Uranus is the 7th planet from the Sun and you’ll need a telescope to find it as the planet cannot be seen with the naked eye. While it intrigues scientists, most people don’t share the same fascination in Uranus. However, here’s 20 facts about Uranus that we think you’ll find interesting:
Uranus is the third-largest planet in our solar system. It has an equatorial diameter of 51,000 km and a polar diameter of 49,900 km. It has a mass of 8.68 x 1025 kg. That last figure isn’t going to make a lot of sense to most people – so to make things simple, that’s roughly 15 Earths. This is the fourth largest mass in the solar system and is the second least dense planet.
Uranus is a gas giant. It has an icy and rocky core, an upper layer constituting hydrogen and helium, and an upper atmosphere with water, methane, and ammonia. The upper atmosphere is responsible for the planet’s blue colour.
Uranus can reach temperatures of -224 degrees Celsius, making it the coldest planet in the solar system. Neptune is even further from the Sun than Uranus and has the coldest average temperatures. But at its coldest, it still doesn’t get as cold as Uranus.
This chilly planet has 13 rings made up of ice, dust, and space debris. These rings are not only dark but quite small too, which is why you’d be forgiven if you had no idea that Uranus has rings in the first place. Scientists believe that the rings are relatively young.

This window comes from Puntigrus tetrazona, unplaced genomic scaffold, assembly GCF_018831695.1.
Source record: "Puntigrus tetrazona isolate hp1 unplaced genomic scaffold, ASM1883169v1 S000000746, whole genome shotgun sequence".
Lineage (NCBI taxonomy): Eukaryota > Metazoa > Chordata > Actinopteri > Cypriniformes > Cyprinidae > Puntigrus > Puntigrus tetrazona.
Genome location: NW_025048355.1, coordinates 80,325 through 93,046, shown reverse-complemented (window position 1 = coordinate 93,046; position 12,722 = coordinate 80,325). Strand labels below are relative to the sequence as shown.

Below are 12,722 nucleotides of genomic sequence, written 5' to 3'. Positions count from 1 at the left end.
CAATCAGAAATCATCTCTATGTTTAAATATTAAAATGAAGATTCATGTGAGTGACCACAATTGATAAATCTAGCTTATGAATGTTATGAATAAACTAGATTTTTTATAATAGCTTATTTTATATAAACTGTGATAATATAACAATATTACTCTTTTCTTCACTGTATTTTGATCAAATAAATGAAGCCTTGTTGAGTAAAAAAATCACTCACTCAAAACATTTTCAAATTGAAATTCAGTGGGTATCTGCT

The wind on Uranus can reach supersonic speeds of 900 km per hour!
Astronomers have found that Uranus has 27 moon; but there could be more. Most of these satellites are small. They are also quite irregular in shape.
Of these 27 moons, the largest and best known are Ariel, Miranda, and Umbriel. Miranda is the largest, Umbriel the smallest.
Uranus’s moons are mostly ice and rock, and are connected to the planet’s ring system. They are cold, perpetually dark places.
Uranus is currently 2.9626 billion km from the Sun and 3.1131 km from Earth, however, because the solar system in constantly in motion these distances change daily.
Uranus rotates in the opposite direction that the Earth turns, and is one of just two planets to do this. Venus is the other. It takes planet 17 hours and 14 minutes to complete a rotation, meaning a day is on this planet is around 7 hours shorter than on Earth.
On the other hand, it takes the planet 84 years to complete its orbit around the Sun. Making one year on Uranus equal to 84 Earth years!
Uranus has an axial tilt of 98 degrees. In other words, it is basically rotating on its side.
Scientists have determined that certain sections of the planet receive direct sunlight for 42 years followed by a period of darkness lasting this same duration.
The planet’s strange tilt has been blamed on a collision between Uranus and another planet – the size of the Earth. This happened a very long time ago.
The fact that Uranus can’t be seen by the naked eye is the reason it was only discovered in 1781. William Herschel thought it was a comet before realising that it was a planet. This makes it the first planet to be discovered by the telescope.
Herschel, who made the discovery, wanted to call it ‘Georgian Sidus’ in honour of King George III. But no one liked the name. Eventually, Uranus was proposed and accepted.
Most of the planets in our solar system are named after Roman gods. Uranus stands out because it was named after the Greek god Ouranos, Saturn’s father.
Uranus’ moons were named after characters that Alexander Pope and Shakespeare created.
In 1986, Voyager 2 came within 81,000 km of Uranus. This is the closest human beings have ever come to Uranus.
With the extreme temperature and pressure on Uranus, it’s thought that conditions are not favourable enough to support life.
Do you have any interesting or fun facts about Uranus that we’ve missed? Share them here in the comments section below!